"Based on Peter Driscoll's 1972 novel, this film is set in apartheid 1970-ish South Africa during the origins of anti-apartheid groups like the Black Congress movement, seeking to overthrow the government to achieve self-determination for the country's 18 million blacks (versus 3 million ruling whites).One always has to wonder about films where the viewpoint is so one-sided with few shades of grey. This film treads a fine line indeed between politically correct propaganda and a wheels-within-wheels conspiracy thriller. This reviewer's initial fears that the propaganda element would overwhelm other considerations diminished when the plot took some unexpected twists and ended with a flourish.Sidney Poitier is moderately successful in his characterization of a black who has been subdued and imprisoned by the contemptuous and repressive apartheid regime. Years of forced subservience (and his survival of them) have made his external persona almost stoic. Yet behind this apparent stoicism, he seethes with hatred and works for the total destruction of the apartheid system. Opening the film, the authorities mysteriously release him from prison. The mystery compounds when the authorities fail to re-arrest him despite any number of infractions (trumped-up or otherwise), choosing rather to follow him.A young Michael Caine plays - Michael Caine, dragged in by accident for the ride and implicated by events. The other performances are routine excepting Major Horn (Nicol Williamson) and his side-kick Van Heerden (Ryl De Gooyer), as the arrogant, menacing and sadistic pursuing agents from the Bureau of State Security. These two never miss an opportunity to threaten and denigrate those who either cross their path or try to frustrate their curious agenda. Despite their limited screen time, Wiliamson and De Gooyer nevertheless bring something extra to their portrayals. The original 1974 cinematography was apparently quite good, as the (Kenya) scenery is beautiful. The DVD picture is sufficient for enjoying the film; but purists will notice that it is fuzzy and the colors are washed out, so no re-mastering or other significant picture restoration was attempted. Sound is in the same category. The DVD keep case is fine. Be advised the film is mostly for Caine or Poitier collectors. For others it is little more than a couple hours' entertainment."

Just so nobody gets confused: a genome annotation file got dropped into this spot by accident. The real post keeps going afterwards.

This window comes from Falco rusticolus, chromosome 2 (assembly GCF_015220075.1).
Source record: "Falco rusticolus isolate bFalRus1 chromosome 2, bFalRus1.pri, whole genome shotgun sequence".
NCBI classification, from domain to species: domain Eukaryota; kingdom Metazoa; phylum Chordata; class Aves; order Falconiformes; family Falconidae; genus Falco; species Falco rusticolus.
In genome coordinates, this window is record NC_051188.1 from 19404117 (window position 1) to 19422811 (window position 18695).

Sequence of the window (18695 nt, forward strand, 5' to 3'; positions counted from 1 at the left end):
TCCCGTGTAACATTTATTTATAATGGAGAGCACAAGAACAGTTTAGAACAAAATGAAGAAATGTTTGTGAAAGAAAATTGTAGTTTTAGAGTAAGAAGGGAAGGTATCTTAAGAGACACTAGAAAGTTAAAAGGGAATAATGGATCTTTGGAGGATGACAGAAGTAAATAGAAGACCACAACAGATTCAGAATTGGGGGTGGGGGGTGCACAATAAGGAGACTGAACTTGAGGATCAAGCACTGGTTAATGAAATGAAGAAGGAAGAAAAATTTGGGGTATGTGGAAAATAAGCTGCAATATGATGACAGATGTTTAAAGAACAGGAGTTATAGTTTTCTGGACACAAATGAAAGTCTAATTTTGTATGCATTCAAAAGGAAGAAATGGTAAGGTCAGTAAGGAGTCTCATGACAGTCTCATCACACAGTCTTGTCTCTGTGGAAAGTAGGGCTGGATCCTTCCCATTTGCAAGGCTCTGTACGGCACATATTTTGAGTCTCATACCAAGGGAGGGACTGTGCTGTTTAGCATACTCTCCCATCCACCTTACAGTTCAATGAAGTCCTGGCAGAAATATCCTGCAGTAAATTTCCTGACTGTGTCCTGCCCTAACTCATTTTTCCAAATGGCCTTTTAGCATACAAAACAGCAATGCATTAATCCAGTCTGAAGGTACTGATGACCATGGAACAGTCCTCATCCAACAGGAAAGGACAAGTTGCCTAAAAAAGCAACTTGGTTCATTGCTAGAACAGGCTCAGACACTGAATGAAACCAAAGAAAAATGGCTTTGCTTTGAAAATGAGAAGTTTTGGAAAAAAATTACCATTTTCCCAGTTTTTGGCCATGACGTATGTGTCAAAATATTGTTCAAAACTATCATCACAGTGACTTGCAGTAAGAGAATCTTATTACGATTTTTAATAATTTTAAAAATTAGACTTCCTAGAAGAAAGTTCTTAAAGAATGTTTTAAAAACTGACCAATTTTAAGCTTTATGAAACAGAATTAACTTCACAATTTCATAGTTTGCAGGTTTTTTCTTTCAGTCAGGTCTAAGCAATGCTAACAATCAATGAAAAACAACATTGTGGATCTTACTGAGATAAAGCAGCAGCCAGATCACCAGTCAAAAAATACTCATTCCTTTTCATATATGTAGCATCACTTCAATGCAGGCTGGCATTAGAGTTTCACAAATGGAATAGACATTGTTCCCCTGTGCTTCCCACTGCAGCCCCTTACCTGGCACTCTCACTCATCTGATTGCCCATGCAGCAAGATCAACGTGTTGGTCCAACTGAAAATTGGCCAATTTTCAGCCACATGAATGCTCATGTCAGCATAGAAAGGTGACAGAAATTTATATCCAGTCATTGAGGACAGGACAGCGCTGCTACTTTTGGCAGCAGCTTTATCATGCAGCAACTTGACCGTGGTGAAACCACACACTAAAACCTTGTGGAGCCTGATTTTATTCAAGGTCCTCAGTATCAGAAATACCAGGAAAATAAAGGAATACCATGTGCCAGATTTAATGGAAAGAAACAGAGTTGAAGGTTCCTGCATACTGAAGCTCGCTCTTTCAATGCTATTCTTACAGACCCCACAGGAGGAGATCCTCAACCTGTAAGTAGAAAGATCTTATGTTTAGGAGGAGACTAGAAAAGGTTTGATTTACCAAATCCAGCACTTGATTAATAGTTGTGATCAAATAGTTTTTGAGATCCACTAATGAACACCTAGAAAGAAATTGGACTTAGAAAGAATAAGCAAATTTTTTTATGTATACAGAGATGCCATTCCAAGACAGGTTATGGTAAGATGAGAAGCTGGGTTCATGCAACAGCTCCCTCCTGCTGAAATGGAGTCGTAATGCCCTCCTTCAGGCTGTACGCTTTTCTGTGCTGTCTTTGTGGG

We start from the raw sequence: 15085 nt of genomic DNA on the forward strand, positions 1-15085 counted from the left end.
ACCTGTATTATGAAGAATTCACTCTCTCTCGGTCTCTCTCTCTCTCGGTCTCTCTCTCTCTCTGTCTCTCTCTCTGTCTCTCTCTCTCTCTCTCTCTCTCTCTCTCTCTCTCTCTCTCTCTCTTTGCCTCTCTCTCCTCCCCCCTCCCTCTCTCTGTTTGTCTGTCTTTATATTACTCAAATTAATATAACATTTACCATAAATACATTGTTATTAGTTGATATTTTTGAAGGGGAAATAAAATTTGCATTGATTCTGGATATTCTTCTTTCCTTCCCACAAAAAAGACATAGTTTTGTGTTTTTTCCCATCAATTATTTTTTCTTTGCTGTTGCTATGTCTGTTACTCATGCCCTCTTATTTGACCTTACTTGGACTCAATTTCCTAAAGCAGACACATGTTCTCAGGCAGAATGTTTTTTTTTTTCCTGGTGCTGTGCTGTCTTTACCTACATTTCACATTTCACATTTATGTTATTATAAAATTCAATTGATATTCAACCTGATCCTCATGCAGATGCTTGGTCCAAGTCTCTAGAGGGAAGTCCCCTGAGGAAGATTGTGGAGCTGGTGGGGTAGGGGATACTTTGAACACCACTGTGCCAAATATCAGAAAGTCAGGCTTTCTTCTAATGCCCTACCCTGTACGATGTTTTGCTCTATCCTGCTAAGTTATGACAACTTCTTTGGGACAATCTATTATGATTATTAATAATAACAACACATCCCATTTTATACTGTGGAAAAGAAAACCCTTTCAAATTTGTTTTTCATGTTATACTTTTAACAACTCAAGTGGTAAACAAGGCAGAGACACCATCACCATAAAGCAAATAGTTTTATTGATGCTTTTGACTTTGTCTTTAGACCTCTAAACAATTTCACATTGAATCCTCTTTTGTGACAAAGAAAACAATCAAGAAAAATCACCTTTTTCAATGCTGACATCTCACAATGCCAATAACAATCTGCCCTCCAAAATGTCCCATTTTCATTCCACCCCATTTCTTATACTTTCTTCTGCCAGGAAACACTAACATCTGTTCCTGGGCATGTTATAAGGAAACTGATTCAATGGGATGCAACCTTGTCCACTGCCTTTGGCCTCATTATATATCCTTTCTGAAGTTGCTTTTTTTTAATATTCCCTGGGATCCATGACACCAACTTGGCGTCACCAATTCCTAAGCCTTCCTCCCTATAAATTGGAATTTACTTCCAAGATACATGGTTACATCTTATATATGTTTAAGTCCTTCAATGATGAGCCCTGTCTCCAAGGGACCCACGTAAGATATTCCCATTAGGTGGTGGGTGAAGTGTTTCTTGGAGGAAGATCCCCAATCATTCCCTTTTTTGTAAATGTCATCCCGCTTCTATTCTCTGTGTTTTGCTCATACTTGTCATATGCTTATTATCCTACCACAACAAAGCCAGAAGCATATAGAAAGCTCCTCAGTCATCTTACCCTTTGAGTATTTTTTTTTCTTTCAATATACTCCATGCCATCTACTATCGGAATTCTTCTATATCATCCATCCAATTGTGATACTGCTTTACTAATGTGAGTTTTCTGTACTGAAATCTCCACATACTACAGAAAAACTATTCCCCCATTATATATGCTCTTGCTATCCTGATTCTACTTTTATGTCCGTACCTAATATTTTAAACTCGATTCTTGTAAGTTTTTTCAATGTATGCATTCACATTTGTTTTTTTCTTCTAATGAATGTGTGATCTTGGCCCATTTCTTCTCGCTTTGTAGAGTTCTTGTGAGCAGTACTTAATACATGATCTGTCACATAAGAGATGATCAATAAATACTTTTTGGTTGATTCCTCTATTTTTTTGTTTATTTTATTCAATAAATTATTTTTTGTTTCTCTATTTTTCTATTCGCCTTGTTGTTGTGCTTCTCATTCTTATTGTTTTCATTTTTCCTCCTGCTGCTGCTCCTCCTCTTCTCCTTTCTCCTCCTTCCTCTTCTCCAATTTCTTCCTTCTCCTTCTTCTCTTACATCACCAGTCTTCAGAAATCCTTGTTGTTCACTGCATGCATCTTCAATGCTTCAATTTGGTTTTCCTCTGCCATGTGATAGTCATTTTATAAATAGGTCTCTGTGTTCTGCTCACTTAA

Enjoyable, mostly forgotten thriller from 70's
Benjamin O. Simmons | Kansas City, Missouri United States | 11/19/2004
(3 out of 5 stars)

"Title: "The Wilby Conspiracy"
Released: 1975
Rated: PG
Running Time:1 hour and 41 minutes
Directed by: Ralph Nelson
Starring: Sidney Poitier-as Shack Twala
Michael Caine-as Jim Keogh
Nicol Williamson-as Major Horn
Prunella Gee-as Rina van Niekirk
Rutger Hauer-as Blane